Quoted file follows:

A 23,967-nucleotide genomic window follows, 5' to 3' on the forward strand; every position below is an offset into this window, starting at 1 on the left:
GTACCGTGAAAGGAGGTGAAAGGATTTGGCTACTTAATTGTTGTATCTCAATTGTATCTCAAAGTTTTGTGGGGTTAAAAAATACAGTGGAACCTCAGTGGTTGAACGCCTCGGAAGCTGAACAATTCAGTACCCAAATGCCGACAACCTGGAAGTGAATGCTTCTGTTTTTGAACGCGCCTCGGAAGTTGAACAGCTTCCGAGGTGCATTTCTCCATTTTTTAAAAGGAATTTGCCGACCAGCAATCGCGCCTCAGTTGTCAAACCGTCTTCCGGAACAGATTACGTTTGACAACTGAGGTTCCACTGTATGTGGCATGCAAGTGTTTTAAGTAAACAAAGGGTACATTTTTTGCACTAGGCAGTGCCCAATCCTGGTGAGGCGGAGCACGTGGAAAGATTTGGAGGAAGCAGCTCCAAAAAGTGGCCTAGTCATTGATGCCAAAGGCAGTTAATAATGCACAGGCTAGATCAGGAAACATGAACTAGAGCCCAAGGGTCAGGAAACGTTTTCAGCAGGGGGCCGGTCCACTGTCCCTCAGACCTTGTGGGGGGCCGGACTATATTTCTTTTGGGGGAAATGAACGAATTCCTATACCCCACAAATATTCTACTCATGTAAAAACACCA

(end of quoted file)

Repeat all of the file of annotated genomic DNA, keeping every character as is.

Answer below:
A 23,967-nucleotide genomic window follows, 5' to 3' on the forward strand; every position below is an offset into this window, starting at 1 on the left:
GTACCGTGAAAGGAGGTGAAAGGATTTGGCTACTTAATTGTTGTATCTCAATTGTATCTCAAAGTTTTGTGGGGTTAAAAAATACAGTGGAACCTCAGTGGTTGAACGCCTCGGAAGCTGAACAATTCAGTACCCAAATGCCGACAACCTGGAAGTGAATGCTTCTGTTTTTGAACGCGCCTCGGAAGTTGAACAGCTTCCGAGGTGCATTTCTCCATTTTTTAAAAGGAATTTGCCGACCAGCAATCGCGCCTCAGTTGTCAAACCGTCTTCCGGAACAGATTACGTTTGACAACTGAGGTTCCACTGTATGTGGCATGCAAGTGTTTTAAGTAAACAAAGGGTACATTTTTTGCACTAGGCAGTGCCCAATCCTGGTGAGGCGGAGCACGTGGAAAGATTTGGAGGAAGCAGCTCCAAAAAGTGGCCTAGTCATTGATGCCAAAGGCAGTTAATAATGCACAGGCTAGATCAGGAAACATGAACTAGAGCCCAAGGGTCAGGAAACGTTTTCAGCAGGGGGCCGGTCCACTGTCCCTCAGACCTTGTGGGGGGCCGGACTATATTTCTTTTGGGGGAAATGAACGAATTCCTATACCCCACAAATATTCTACTCATGTAAAAACACCA